Dozens of Hindu priests on Friday joined conservative protesters to block women of menstruating age from one of the world’s largest Hindu pilgrimage sites, defying a ruling from India’s top court to let them enter.
The priests threatened to stop rituals and prayers in hillock Sabarimala temple in southern Kerala state if women ages 10-50 tried to enter the shrine.
“We have decided to lock the temple and hand over the keys and leave. I stand with the devotees. I do not have any other option” said Kandararu Rajeevaru, the head priest of Sabarimala temple.
Two young women, a journalist and an activist, were forced to turn back after they had reached the temple precincts under a heavy police escort.
Kadakampalli Surendran, a Kerala state minister, said the temple was not a place for activism and to prove a point and the government was not responsible for providing security to activists.
The minister’s statement came despite the state government, run by the Communist Party of India (Marxist), vowing to implement the Supreme Court’s ruling.
Hundreds of protesters have blocked the entry of women of menstruating age since the temple reopened on Wednesday after the Supreme Court’s ruling three weeks ago holding that equality is supreme irrespective of age and gender.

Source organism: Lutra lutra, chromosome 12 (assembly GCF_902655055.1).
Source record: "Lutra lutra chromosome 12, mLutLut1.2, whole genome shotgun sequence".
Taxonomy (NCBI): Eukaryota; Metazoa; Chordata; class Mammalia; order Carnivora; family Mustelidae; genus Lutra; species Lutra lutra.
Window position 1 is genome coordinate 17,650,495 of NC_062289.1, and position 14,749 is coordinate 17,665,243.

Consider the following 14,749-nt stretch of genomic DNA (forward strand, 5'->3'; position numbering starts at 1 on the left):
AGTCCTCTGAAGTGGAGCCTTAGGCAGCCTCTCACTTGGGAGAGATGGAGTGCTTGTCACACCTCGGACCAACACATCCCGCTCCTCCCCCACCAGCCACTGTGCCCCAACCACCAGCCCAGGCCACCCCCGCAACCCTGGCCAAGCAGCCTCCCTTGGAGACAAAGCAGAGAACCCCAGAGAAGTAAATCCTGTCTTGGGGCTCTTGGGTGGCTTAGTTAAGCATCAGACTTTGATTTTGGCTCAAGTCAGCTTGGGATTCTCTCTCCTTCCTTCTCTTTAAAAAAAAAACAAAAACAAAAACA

The temple will remain open for five-day monthly prayers until Oct. 22.
Protesters vowed to file a petition with the Supreme Court next week seeking a review of its ruling of Sept. 28 allowing all women entry into the temple. They say the celibacy of the temple’s presiding deity, Lord Ayyappa, is protected by India’s Constitution, and that women of all ages can worship at other Hindu temples. Some Hindu figures consider menstruating women to be impure.
The entry of females between the ages of 10 and 50 to the centuries-old temple was banned informally for many years, and then by law in 1972.
In 1991, the Kerala High Court confirmed the ban. India’s Supreme Court lifted the ban last month, holding that equality is supreme irrespective of age and gender.